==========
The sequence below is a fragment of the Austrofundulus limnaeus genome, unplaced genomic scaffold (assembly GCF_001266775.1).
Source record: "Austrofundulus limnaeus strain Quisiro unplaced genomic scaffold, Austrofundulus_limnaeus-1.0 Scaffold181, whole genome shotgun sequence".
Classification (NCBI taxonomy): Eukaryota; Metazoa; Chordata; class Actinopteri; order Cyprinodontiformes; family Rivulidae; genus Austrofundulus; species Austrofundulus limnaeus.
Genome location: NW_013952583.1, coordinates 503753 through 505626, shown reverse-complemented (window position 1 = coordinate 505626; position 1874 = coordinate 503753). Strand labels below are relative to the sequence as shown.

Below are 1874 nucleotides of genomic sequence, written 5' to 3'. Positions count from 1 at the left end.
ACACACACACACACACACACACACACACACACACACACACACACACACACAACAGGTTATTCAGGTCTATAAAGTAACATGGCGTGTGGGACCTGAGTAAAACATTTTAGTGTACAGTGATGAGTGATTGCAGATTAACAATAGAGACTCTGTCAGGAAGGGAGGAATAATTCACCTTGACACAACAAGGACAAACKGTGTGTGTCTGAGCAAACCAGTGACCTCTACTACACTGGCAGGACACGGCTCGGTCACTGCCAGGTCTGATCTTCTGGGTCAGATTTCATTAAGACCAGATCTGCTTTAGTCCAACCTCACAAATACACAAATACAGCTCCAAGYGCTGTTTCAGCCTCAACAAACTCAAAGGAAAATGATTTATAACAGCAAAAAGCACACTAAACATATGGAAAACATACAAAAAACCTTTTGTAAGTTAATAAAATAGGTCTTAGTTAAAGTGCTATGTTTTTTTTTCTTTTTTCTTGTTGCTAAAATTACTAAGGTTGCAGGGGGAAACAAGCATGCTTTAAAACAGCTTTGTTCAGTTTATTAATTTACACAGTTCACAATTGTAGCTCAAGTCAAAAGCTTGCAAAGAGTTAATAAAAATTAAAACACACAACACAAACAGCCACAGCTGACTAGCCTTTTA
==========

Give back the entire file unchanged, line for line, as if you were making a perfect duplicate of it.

The sequence below is a fragment of the Austrofundulus limnaeus genome, unplaced genomic scaffold (assembly GCF_001266775.1).
Source record: "Austrofundulus limnaeus strain Quisiro unplaced genomic scaffold, Austrofundulus_limnaeus-1.0 Scaffold181, whole genome shotgun sequence".
Classification (NCBI taxonomy): Eukaryota; Metazoa; Chordata; class Actinopteri; order Cyprinodontiformes; family Rivulidae; genus Austrofundulus; species Austrofundulus limnaeus.
Genome location: NW_013952583.1, coordinates 503753 through 505626, shown reverse-complemented (window position 1 = coordinate 505626; position 1874 = coordinate 503753). Strand labels below are relative to the sequence as shown.

Below are 1874 nucleotides of genomic sequence, written 5' to 3'. Positions count from 1 at the left end.
ACACACACACACACACACACACACACACACACACACACACACACACACACAACAGGTTATTCAGGTCTATAAAGTAACATGGCGTGTGGGACCTGAGTAAAACATTTTAGTGTACAGTGATGAGTGATTGCAGATTAACAATAGAGACTCTGTCAGGAAGGGAGGAATAATTCACCTTGACACAACAAGGACAAACKGTGTGTGTCTGAGCAAACCAGTGACCTCTACTACACTGGCAGGACACGGCTCGGTCACTGCCAGGTCTGATCTTCTGGGTCAGATTTCATTAAGACCAGATCTGCTTTAGTCCAACCTCACAAATACACAAATACAGCTCCAAGYGCTGTTTCAGCCTCAACAAACTCAAAGGAAAATGATTTATAACAGCAAAAAGCACACTAAACATATGGAAAACATACAAAAAACCTTTTGTAAGTTAATAAAATAGGTCTTAGTTAAAGTGCTATGTTTTTTTTTCTTTTTTCTTGTTGCTAAAATTACTAAGGTTGCAGGGGGAAACAAGCATGCTTTAAAACAGCTTTGTTCAGTTTATTAATTTACACAGTTCACAATTGTAGCTCAAGTCAAAAGCTTGCAAAGAGTTAATAAAAATTAAAACACACAACACAAACAGCCACAGCTGACTAGCCTTTTA